This Polish academic sounds like he might not feel out of place at a U.S. tea party rally. He takes to the idea.

“Their essence is very good. Liberal media try to demonize them, but their instincts are good. Limited government. This is classic. This is James Madison. This is ultra-American! Absolutely.”

The Fed’s Contradiction (and ours)


From the WSJ:

Easier money hasn’t led to more growth, so we need still easier money.

Four years ago this month the Federal Reserve began its epic program of monetary easing to rescue an economy in recession. On Wednesday, Chairman Ben Bernanke declared that this has worked so well that the Fed must keep easing money for as long as anyone can predict in order to save a still-sputtering recovery.

That’s the contradiction at the heart of the Fed’s latest foray into “unconventional policy,” which is a euphemism for finding new ways to print money: The economy needs more monetary stimulus because it is still too weak despite four years of previous and historic amounts of monetary stimulus. In the words of the immortal “Saturday Night Live” skit: We need “more cowbell.”

In his press conference Wednesday, Mr. Bernanke was at pains to say this week’s decisions were nothing new, merely an implementation of the policy direction that the Fed’s Open Market Committee had set in September. This is technically true, but the timing and extent of the implementation are more than details.

The Fed committed Wednesday to purchase an additional $45 billion in long-term Treasury securities each month well into 2013, in addition to the $40 billion in mortgage assets it is already buying each month. At $85 billion a month, the Fed’s balance sheet will thus keep growing from its current $2.9 trillion, heading toward $4 trillion by the end of the year. Four years ago it was less than $1 trillion.

The Fed’s goal is to push down long-term interest rates even lower than they are, to the extent that’s possible when the 10-year Treasury note is trading at 1.7%. The theory goes that this will in turn reduce already very low mortgage rates, which will help spur a housing recovery, which will lead the economy out of its despond. This has also been the theory for the last four years.

In case there was any doubt about its resolve, the Fed statement also issued a new implicit annual inflation target: 2.5%. The official target is still 2%. But the Open Market Committee stated that it will keep interest rates near zero, and by implication keep buying bonds, as long as the jobless rate stays above 6.5% and inflation stays “no more than a half-percentage point above the Committee’s 2-percent longer-run goal.”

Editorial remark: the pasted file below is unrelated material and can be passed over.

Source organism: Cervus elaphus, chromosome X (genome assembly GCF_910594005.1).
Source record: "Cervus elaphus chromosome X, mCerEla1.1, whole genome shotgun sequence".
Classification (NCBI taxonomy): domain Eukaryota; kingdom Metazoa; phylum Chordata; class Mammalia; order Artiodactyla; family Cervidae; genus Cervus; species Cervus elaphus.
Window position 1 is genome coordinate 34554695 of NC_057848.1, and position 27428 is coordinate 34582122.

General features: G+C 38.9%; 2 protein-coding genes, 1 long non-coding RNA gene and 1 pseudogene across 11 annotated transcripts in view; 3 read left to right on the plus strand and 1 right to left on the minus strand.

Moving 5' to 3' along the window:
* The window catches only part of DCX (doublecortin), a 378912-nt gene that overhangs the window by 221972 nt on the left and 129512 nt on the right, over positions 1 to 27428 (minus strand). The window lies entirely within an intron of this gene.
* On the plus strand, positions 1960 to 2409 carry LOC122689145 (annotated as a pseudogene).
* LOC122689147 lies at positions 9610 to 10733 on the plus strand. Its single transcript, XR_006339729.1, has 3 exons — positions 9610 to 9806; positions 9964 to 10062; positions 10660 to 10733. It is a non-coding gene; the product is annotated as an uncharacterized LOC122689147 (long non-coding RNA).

That is a 2.5% inflation target by any other name, and it’s striking to see a central bank in the post-Paul Volcker era say overtly that it wants more inflation. This is a victory for the Fed’s dovish William Dudley-Janet Yellen faction that echoes economists who think we have to inflate our way out of the debt crisis. Inflation remains quiescent, but central banks that ask for more inflation invariably get it.

These new overt economic targets are part of Mr. Bernanke’s campaign for more “transparency” in monetary policy, but they also have the effect of exposing how much the Fed has misjudged the economy. In January 2012, the Board of Governors and regional bank presidents predicted growth this year in the range of 2.2%-2.7%. On Wednesday, they predicted growth of 1.7%-1.8%, which means they are expecting a downbeat fourth quarter.

Which brings up another irony: Mr. Bernanke may be pulling the trigger on more bond purchases now because he fears economic damage from consumer and business concern over the fiscal cliff. Yet no one has done more to promote public and market worry over the fiscal cliff than Mr. Bernanke, notably in his June testimony to Congress.

Meantime, the Fed’s near-zero interest rate policy will continue to disguise the real cost of government borrowing. One reason the Obama Administration can keep running trillion-dollar deficits is because it can borrow the money at bargain rates. Stanford economist and Journal contributor John Taylor says the Fed has bought more than 70% of new Treasury debt issuance this year.

All of this will create a fiscal cliff of its own when interest rates start to rise. The Congressional Budget Office says that every 100 basis-point increase in interest rates adds about $100 billion a year to government borrowing costs. Pity the President and Congress who have to refinance $15 trillion in debt at 6%. If Mr. Bernanke really wants to drive the President and Congress to reduce future spending, he shouldn’t keep bailing them out with easier money.

The overarching illusion is that ever-easier monetary policy can return the U.S. economy to a durable expansion and broad-based prosperity. The bill for unbridled government spending stimulus is already coming due. Sooner or later the bill for open-ended monetary stimulus will arrive too.

Rich Dad, Poor Baby

Unless you’ve been hiding under a rock for the past decade, you know there’s a popular financial self-help book series titled Rich Dad, Poor Dad written by Robert Kiyosaki. The basic premise of the numerous books Mr. Kiyosaki has spun out can be stated in a few sentences.

Rich Dad passes on the lessons of financial success, which follow the basic dictum to work, save, borrow to invest, take prudent risks, produce, create value, and sell to accumulate tangible wealth and realize financial freedom. Poor Dad ends his lessons at working hard at a good job in order to retire comfortably and securely after a long and hopefully productive career. Poor Dad tends to borrow to bridge consumptions needs and income, in effect buying cars and homes with credit and debt.